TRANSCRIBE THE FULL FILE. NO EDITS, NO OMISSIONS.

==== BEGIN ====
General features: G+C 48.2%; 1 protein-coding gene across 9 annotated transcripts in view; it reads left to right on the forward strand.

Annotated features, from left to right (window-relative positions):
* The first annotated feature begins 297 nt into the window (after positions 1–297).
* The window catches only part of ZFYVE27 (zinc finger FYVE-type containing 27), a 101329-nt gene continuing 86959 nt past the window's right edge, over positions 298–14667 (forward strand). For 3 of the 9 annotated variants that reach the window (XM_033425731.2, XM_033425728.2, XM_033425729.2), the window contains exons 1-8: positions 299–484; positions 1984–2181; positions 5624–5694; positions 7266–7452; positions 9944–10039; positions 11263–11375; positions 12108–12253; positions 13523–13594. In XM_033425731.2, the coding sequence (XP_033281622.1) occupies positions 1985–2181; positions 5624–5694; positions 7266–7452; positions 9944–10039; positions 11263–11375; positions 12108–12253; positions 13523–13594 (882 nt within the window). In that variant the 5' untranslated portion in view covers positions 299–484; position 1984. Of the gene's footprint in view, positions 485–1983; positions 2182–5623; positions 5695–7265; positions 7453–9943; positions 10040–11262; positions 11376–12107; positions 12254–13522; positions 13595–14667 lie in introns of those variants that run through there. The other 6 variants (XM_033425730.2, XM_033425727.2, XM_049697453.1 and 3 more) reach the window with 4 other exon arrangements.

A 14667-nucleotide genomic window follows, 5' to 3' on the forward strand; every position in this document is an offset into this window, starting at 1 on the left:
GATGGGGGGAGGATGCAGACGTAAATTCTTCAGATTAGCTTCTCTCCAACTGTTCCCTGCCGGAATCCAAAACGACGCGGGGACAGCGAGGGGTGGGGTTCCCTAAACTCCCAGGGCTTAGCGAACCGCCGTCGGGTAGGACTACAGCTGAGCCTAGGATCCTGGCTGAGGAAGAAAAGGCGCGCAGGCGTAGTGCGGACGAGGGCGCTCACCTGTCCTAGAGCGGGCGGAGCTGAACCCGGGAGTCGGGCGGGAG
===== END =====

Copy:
General features: G+C 48.2%; 1 protein-coding gene across 9 annotated transcripts in view; it reads left to right on the forward strand.

Annotated features, from left to right (window-relative positions):
* The first annotated feature begins 297 nt into the window (after positions 1–297).
* The window catches only part of ZFYVE27 (zinc finger FYVE-type containing 27), a 101329-nt gene continuing 86959 nt past the window's right edge, over positions 298–14667 (forward strand). For 3 of the 9 annotated variants that reach the window (XM_033425731.2, XM_033425728.2, XM_033425729.2), the window contains exons 1-8: positions 299–484; positions 1984–2181; positions 5624–5694; positions 7266–7452; positions 9944–10039; positions 11263–11375; positions 12108–12253; positions 13523–13594. In XM_033425731.2, the coding sequence (XP_033281622.1) occupies positions 1985–2181; positions 5624–5694; positions 7266–7452; positions 9944–10039; positions 11263–11375; positions 12108–12253; positions 13523–13594 (882 nt within the window). In that variant the 5' untranslated portion in view covers positions 299–484; position 1984. Of the gene's footprint in view, positions 485–1983; positions 2182–5623; positions 5695–7265; positions 7453–9943; positions 10040–11262; positions 11376–12107; positions 12254–13522; positions 13595–14667 lie in introns of those variants that run through there. The other 6 variants (XM_033425730.2, XM_033425727.2, XM_049697453.1 and 3 more) reach the window with 4 other exon arrangements.

A 14667-nucleotide genomic window follows, 5' to 3' on the forward strand; every position in this document is an offset into this window, starting at 1 on the left:
GATGGGGGGAGGATGCAGACGTAAATTCTTCAGATTAGCTTCTCTCCAACTGTTCCCTGCCGGAATCCAAAACGACGCGGGGACAGCGAGGGGTGGGGTTCCCTAAACTCCCAGGGCTTAGCGAACCGCCGTCGGGTAGGACTACAGCTGAGCCTAGGATCCTGGCTGAGGAAGAAAAGGCGCGCAGGCGTAGTGCGGACGAGGGCGCTCACCTGTCCTAGAGCGGGCGGAGCTGAACCCGGGAGTCGGGCGGGAG